I always start by reading the story (obviously!). While reading, I take note of all the visuals that pop into my head along the way. Most of them will end up being tossed out, but usually there are a few that help build the base of the illustration.For example, we recently published an essay where Jami Attenberg describes her battle with flight anxiety. Here’s the list I jotted down while reading her piece:
When I’m finished reading the story, I run through a series of mental exercises that I picked up years ago in my “Visual Communication” class from design school. VisCom (as we called it) was a required course for all Design, Illustration, and Advertising majors, since at their core, all of those fields center around utilizing visuals to convey or enhance an idea. We were taught about symbolism, juxtaposition, and how to use use color, shapes, and text to get a message across. Here are the questions I ask myself:
Are any of these items a common symbol? If so, does it represent something that relates well to the story?
Can one of these items be turned into a new symbol?
Can I smash some of these images together to make something new?
Is there a scene from the story that I can build using these images?
My favorite of the bunch is the “smash things together” exercise. This usually involves taking two seemingly unrelated things and combining them to create greater meaning. In the case of Jami’s essay, I smashed clouds together with Xanax pills to depict the anxiety-ridden, Xanax-fueled flights she described throughout her story.
Illustration by Kjell Reigstad (Airplane photo by GraphicaArtis/Getty Images)
Another great example of this approach is the illustration I did for Alexander Chee’s piece, “Our Well-Regulated Militia.” I smashed together a map of the United States and a gun rack to echo the article’s statement about the prevalence of guns in America:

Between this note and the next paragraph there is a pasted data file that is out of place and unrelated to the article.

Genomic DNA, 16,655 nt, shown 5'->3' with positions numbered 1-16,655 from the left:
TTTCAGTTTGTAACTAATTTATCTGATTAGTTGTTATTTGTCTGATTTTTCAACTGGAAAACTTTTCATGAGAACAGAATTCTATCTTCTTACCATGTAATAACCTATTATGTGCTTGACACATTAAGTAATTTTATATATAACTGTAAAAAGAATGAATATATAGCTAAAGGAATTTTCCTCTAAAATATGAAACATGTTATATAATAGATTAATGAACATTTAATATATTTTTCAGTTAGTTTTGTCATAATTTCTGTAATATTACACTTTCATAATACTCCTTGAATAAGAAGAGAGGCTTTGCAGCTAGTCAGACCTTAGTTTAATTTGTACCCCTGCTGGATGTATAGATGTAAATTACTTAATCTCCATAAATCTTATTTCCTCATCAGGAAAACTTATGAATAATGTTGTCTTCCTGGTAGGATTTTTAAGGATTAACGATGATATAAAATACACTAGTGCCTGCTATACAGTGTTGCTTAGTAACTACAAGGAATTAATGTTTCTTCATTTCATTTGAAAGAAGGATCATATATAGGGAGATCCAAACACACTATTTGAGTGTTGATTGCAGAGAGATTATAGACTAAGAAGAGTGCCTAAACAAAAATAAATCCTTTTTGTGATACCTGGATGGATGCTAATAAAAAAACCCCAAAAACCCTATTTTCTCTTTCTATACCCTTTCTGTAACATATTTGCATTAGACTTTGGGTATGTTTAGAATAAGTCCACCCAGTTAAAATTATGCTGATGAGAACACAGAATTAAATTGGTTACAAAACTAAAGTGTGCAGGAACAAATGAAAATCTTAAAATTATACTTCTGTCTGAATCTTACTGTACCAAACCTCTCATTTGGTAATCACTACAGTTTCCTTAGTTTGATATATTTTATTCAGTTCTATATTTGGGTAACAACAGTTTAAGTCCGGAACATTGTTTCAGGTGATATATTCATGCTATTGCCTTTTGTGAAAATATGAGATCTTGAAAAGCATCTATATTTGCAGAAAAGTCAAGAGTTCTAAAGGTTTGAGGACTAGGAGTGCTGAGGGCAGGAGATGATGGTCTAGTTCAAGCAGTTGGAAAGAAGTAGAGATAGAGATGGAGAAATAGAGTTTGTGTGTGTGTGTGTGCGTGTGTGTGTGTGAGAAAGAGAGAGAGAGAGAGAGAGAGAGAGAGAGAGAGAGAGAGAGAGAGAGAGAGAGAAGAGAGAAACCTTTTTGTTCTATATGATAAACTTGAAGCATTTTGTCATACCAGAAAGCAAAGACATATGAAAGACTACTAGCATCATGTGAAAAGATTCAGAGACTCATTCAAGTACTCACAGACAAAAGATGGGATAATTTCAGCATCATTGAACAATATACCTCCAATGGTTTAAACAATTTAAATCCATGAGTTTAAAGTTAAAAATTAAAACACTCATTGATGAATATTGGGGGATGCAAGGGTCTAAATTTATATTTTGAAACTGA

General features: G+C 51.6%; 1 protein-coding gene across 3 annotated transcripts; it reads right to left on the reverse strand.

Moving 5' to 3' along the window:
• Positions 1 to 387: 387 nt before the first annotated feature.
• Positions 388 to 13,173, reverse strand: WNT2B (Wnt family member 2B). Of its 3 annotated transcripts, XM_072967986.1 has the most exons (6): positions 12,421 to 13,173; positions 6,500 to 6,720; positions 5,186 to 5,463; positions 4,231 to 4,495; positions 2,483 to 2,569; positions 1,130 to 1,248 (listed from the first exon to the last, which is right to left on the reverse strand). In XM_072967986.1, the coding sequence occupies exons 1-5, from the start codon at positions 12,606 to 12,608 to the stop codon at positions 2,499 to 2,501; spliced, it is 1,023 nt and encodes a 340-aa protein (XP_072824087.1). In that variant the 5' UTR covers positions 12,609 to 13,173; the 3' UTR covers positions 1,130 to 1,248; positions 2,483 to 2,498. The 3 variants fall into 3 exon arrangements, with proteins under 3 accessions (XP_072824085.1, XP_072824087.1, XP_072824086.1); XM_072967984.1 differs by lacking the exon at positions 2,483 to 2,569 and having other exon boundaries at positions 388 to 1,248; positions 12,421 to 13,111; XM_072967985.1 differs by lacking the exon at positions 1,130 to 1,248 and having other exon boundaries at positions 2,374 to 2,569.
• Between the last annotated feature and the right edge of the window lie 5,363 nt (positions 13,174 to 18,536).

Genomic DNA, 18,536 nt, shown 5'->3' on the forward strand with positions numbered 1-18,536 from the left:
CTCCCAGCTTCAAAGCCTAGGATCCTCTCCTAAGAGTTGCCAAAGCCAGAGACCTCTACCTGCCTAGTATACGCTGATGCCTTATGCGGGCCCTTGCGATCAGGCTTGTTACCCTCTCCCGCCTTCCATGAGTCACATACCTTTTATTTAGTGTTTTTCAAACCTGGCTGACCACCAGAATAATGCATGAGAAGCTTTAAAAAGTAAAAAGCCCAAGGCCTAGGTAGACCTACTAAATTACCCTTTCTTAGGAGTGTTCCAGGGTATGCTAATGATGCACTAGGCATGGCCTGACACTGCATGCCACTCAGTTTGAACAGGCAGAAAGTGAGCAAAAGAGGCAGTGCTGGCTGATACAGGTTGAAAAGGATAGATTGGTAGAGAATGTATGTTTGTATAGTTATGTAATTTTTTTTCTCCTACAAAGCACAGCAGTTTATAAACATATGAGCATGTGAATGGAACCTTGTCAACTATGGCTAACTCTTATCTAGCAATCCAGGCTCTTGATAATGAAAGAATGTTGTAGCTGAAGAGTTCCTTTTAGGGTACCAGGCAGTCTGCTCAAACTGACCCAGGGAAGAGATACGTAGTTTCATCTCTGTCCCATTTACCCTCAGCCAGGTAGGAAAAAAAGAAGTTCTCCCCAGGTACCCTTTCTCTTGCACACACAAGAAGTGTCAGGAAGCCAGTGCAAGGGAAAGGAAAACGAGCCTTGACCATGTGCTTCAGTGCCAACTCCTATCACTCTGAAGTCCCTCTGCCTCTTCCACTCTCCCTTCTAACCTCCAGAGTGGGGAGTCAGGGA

This technique doesn’t always work, but it does help kickstart creative thinking, and can help generate other solutions. I often run through 2–3 ideas for each illustration before finding one that sticks.
We’ve been building up our publishing pace and coverage lately at Longreads, and illustration plays a key part in making this successful. Our illustrations help attract readers, and if done well, they can amplify the message of the story itself. We’ve been bringing in some amazing freelance illustrators lately, and I want to close by showcasing some of the great work they’ve been doing too:
At Elle, author Emily Gould has a profile of “The Handmaid’s Tale” star and executive producer Elisabeth Moss. While Gould manages to draw Moss out a bit on topics the actress is famous for being tight-lipped about — like the feminist messages of Margaret Atwood’s book and its television adaptation — she finds it difficult to get Moss to address what appear to be parallels between the fictional theocracy of Gilead and the Church of Scientology, which she was raised in.
There’s just one last thing left to pester her about, and I’ve saved it for last because it’s the most likely to piss her off. She’s said repeatedly on this tour and in profiles circa the last few seasons of Mad Men that she’s said all she’s ever going to say about being raised in Scientology. But… well, in the words of a recent Jezebel headline, “Isn’t It Relevant That the Star of The Handmaid’s Tale Belongs to a Secretive, Allegedly Oppressive Religion?”